Those who believe that infants and young children should partake in the Lord’s Supper often appeal to the Passover in the Old Testament, which, they say, included the participation of very young children. This paedocommunion view also argues that not including children in the Lord’s Supper is a bad thing because by doing so we’re excluding them from a covenant meal in which they have the right to share. There are other arguments for paedocommunion, but these two are important ones.
However, these arguments aren’t very strong. Cornelis Venema tackles them well in his helpful book, Children at the Lord’s Table. I’ll summarize part of his response below:
First, any consideration of the precedent of the Old Testament Passover must take into account the important distinction between the first and subsequent celebrations of the Passover. Whereas the first Passover in Egypt was clearly a household celebration, the stipulations for later celebrations, which were known as the pilgrim Passovers, required only male members of the covenant community to keep the Passover and the other two pilgrim feasts: the Feast of Weeks and the Feast of Booths (Dt. 16:16; Ex. 27:13; 34:23)…. These provisions for the annual celebration of the pilgrim Passover did not expressly prohibit the participation of women and children, but neither did they require, nor did they seem to anticipate, the participation of the women and younger children of the covenant community.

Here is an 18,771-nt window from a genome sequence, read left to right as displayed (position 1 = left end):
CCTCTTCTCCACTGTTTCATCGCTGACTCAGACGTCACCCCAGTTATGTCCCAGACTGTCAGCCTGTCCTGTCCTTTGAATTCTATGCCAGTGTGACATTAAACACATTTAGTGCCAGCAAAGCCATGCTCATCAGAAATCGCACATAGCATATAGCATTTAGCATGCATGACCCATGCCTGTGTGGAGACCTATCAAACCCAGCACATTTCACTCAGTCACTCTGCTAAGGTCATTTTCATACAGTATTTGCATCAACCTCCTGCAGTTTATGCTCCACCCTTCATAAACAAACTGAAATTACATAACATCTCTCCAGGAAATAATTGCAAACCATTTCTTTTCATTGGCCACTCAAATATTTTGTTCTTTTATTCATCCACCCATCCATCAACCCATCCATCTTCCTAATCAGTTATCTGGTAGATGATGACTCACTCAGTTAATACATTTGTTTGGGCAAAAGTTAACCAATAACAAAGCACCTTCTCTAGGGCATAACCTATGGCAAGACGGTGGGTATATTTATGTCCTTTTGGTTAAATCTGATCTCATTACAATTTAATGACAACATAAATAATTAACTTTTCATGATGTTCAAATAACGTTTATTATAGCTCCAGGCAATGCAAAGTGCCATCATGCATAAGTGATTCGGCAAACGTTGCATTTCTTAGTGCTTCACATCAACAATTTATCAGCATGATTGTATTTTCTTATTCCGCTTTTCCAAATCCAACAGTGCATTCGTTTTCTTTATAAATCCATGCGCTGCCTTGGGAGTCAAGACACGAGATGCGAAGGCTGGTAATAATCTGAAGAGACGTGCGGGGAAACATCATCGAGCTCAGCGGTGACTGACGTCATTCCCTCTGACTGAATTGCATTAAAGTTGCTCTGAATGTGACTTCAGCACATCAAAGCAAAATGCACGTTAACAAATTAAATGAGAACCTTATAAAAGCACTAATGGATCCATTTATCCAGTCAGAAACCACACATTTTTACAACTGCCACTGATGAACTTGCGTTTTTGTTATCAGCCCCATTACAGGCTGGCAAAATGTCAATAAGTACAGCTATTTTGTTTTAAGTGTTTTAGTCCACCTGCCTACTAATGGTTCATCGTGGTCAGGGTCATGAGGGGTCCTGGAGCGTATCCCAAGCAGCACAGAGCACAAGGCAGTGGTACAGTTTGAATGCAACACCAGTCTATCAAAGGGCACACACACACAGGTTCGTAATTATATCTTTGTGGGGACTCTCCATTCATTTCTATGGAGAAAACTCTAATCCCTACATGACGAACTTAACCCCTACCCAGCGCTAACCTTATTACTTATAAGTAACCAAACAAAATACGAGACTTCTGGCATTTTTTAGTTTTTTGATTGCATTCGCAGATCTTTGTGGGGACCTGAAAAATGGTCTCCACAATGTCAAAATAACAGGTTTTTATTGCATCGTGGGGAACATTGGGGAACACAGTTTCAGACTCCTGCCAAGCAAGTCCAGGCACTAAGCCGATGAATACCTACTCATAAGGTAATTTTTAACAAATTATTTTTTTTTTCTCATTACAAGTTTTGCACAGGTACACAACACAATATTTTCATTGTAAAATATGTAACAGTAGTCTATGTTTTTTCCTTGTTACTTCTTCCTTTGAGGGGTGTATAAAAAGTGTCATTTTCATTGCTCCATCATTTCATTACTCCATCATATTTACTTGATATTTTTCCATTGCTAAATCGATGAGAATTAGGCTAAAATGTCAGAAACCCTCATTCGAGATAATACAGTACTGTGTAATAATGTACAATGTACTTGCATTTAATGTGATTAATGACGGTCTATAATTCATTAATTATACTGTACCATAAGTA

Once it is acknowledged that these stipulations were normative for the annual Feast of the Passover in Israel, the paedocommunionist argument that all of the children in Israel participated in the passover seems rather unlikely. Moreover, the assumption of the paedocommunion argument – that non-participation in this covenant meal is tantamount to a kind of exclusion from full covenant membership and its privileges – is not valid. It is gratuitous to assume that enjoyment o the privileges of the covenant was dependent upon all members of the covenant community participating to the same extent in the Feast of the Passover. Were this assumption correct, one would expect the Old Testament provisions for the Passover to require the participation of all members of the covenant people.
Venema also notes that infants would not be able to eat roast lamb and bitter herbs, nor should it be assumed that they shared in the “cup of blessing” (wine) that was later added to the Passover feast. Another aspect of the Passover, Venema notes, is the “catechetical exercise.” That is, the children would ask what this meal means and were given an answer that infants could not understand (Ex. 12:26-27).
There are more parts to this discussion, but I agree with Venema: “Paedocommunionists’ appeal to the alleged participation of children in this Old Testament rite is not persuasive. The Old Testament simply does not teach what some paedocommunionists allege.” We also learn from Old Testament practices that just because someone in the covenant community did not partake in every feast, meal, and ceremony, it didn’t mean that person was excluded from the privileges of being in the covenant community. These two arguments of the paedocommunion position are not strong arguments.
For Venema’s entire discussion, see chapter four of Children at the Lord’s Table.
Covenant Presbyterian Church (OPC)